This journey has been probably the most difficult thing I have ever done in my life. From selling nearly every personal possession I had to my name to spending 10 months building the product in isolation, it has been challenging to say the least and at least daily some level of doubt creeps in. So how I handle it can be broken down into states of the world – (i) when I am right and (ii) when I am not. When I am not right and those thoughts creep in, I go running and looking for external validation. Whether that’s an advisor who believes in what I am doing or a VC fund who is intrigued…any validation will do but the solace provided here is always short lived. When I am right and these thoughts creep in, I will stop whatever I am doing and pray and meditate and give all of that worry and doubt to God. By the time I am done with this session, it has passed.

How did you get your first customer?

Instagram live. Seriously. When we launched the web app, we hadn’t yet closed on our pre-seed round and I was broke and I don’t mean metaphorically. I literally spent every dime I had to build the product. I went live with some friends who were kind to me and drove signups.

What is one marketing strategy (other than referrals) that you’re using that works really well to generate new business?

Because we have two products, I view the answer here through both lenses. With respect to our web app product, we are building this partnership strategy where we partner with leading companies in adjacent industries to grow our subscriber base. The best part about this strategy is that it allows us to develop partnerships with companies in places we might not normally look but whose target consumers have demographic profiles similar to our target customer. With respect to our mobile app, the initial pain point we are solving is providing consumers with a tool that dramatically improves their financial health and so our product design focus has always centered around that. As part of our marketing strategy, we’ve designed our tipping model that over time dramatically improves consumer financial health and serves as an innovative marketing channel for the product. Here’s how it works – on the first of the month ARLO delivers to each mobile app consumer their value number – the amount of value generated by ARLO in the prior month. Consumers are invited to tip whatever amount they would like to in response (0% / 5% / 10% / 20%). The tipping period is only open for 24 hours and then closes until the first day of the next month. As it relates to the tips, 90% of every dollar is rebated back to our community of consumers pro rata from their date of joining. The company invest those tips on behalf of our community members, but users are free to borrow at no interest cost a percentage of their account balance on an as needed basis. The real power of this arrangement lies in the potential compounded effect of those invested assets over time. From a marketing perspective, tips reflect value and there are two primary ways in which tips grow – greater value derived by users and a greater number of users utilizing the app (and hopefully deriving value). From a psychographic perspective it turns every user who is invested in the assets for their benefit into an ambassador of the program.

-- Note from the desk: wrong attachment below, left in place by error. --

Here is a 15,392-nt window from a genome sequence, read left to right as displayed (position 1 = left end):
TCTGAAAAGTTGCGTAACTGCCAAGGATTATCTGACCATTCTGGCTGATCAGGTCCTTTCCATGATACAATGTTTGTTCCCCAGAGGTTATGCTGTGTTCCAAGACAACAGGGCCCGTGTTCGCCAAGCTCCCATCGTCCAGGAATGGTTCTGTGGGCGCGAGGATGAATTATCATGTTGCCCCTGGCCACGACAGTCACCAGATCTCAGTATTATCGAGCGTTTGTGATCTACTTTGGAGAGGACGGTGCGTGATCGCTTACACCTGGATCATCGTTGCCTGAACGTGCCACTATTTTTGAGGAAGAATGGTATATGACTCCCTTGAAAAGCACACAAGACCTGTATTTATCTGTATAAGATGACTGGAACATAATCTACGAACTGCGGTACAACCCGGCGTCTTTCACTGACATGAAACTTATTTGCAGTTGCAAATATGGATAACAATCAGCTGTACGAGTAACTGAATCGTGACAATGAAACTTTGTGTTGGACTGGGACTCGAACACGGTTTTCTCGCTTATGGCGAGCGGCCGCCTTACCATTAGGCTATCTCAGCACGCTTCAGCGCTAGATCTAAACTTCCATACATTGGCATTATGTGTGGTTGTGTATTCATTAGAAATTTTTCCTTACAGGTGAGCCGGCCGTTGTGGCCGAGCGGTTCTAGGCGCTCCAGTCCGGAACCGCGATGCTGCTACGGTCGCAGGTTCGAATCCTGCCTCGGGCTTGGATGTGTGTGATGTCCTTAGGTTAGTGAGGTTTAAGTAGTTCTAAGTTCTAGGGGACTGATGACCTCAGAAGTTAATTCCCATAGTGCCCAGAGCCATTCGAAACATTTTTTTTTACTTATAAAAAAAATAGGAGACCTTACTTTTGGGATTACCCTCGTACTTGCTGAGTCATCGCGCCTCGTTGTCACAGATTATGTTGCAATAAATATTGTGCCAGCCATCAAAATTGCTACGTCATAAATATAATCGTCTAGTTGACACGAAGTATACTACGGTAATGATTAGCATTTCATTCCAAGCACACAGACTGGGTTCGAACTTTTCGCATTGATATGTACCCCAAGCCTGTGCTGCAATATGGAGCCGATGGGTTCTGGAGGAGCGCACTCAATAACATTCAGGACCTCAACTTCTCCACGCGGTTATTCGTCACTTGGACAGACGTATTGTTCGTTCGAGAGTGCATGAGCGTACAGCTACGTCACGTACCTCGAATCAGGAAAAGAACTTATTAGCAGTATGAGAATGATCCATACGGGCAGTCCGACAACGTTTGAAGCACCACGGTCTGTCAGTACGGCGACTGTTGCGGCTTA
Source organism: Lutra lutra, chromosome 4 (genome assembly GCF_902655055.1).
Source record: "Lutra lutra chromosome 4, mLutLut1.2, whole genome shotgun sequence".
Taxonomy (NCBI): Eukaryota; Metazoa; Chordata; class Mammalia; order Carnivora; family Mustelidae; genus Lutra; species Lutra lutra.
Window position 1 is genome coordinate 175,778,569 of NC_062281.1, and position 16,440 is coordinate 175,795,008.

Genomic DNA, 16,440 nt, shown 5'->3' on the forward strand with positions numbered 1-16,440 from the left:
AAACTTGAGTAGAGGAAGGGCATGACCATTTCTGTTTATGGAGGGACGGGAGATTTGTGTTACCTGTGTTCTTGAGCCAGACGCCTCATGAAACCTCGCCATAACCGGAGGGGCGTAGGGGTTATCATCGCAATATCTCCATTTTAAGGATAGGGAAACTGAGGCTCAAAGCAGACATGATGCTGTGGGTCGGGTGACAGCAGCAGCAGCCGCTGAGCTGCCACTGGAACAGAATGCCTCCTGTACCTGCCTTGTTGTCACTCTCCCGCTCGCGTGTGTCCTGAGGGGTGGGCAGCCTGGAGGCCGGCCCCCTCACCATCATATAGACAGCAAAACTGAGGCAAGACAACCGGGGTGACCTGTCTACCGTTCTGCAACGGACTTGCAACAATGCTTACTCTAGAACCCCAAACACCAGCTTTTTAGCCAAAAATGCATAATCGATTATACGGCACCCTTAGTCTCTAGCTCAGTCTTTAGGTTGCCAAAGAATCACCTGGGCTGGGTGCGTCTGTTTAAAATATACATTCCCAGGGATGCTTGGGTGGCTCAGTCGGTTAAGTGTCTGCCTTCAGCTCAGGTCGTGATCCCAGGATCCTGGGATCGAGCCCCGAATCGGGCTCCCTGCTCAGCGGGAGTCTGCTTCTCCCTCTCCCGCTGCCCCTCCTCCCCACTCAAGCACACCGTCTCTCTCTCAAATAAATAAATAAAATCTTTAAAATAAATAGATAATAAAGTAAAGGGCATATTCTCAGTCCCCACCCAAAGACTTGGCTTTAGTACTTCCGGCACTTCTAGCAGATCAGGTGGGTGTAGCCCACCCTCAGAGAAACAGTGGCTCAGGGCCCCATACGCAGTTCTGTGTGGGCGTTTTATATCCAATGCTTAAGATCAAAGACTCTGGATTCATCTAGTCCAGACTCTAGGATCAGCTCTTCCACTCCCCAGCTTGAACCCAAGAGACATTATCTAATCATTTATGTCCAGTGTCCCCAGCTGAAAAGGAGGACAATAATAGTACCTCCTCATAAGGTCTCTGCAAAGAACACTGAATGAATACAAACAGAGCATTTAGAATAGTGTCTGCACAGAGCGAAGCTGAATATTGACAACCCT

What is the toughest decision you’ve had to make in the last few months?

When I decided on this journey, I had some money saved that I believed
at the time would be sufficient for me to get to product launch and the company’s
initial fundraising. In true founder fashion I had grossly underestimated the rate of
cash burn and greatly exaggerated the pace at which I would be able to get the
product built. The combination of those two factors led to this moment in time when
I was flat broke. I had literally no cash left in my bank account and was still months
away from delivering the product and an even longer period away from raising any
outside capital. The only thing I had left was my personal belongings and those
items represented all my past hard work. All the 100-hour work weeks. All the
spending holidays in the office; missing and cancelling vacations and most
importantly they represented my badges to the outside world that I still mattered. I
mean it’s one thing to be a broke entrepreneur but its slightly different to be a broke
entrepreneur who drives a Porsche. I had to make the decision whether I was willing
to part with those relics of my past to fund my future and it was extremely difficult
not because I cared about them on any deep emotional level but at that space and
time in my life, they represented all that I had to convince myself that I mattered. I
began selling them and eventually sold everything of value I had to my name. I don’t
regret it one bit!

What do you think it is that makes you successful?

I don’t process this journey through that lens. I mean don’t get me wrong I want to win just as much as the next founder but my measure of success during this journey has so far surpassed that “me” framework. My success is measured by what can I do today to make my God proud. What can I do to make my family proud. What can I do take my customers lives better. If I focus on those three things in that order everything else will take care of itself.

What has been your most satisfying moment in business?

Every day is so gratifying doing this work even those that are sometimes filled with challenges. That being said, the most gratifying day so far was after our web app launched and had been out in the market for a month or so I spoke with some early adopters and to hear the level of enthusiasm they had for their future because of the product felt so amazing. I yearn for many more days in the future just like that.

What does the future hold for your business? What are you most excited about?

Our mission is to have our brand become synonymous with consumer financial health and to become the far and away technology leader in that space. In the near term what that looks like is we want our web app to own 20 – 30% of the current existing U.S. credit repair market and for our mobile app to become the global mobile product of choice for consumers interested in learning more about and/or improving their consumer financial health.

What business books have inspired you?

Running Lean by Ash Maurya; The Hard Thing About Hard Things by Ben Horowitz, and The Advantage by Patrick Lencioni.

What advice would you give to your younger self?

We invested in a subscription with the product testing platform Using Testing. It allows us to do customer interviews in a fraction of the time than our previous manual model and for us talking to our target customer is the life blood of our product development strategy.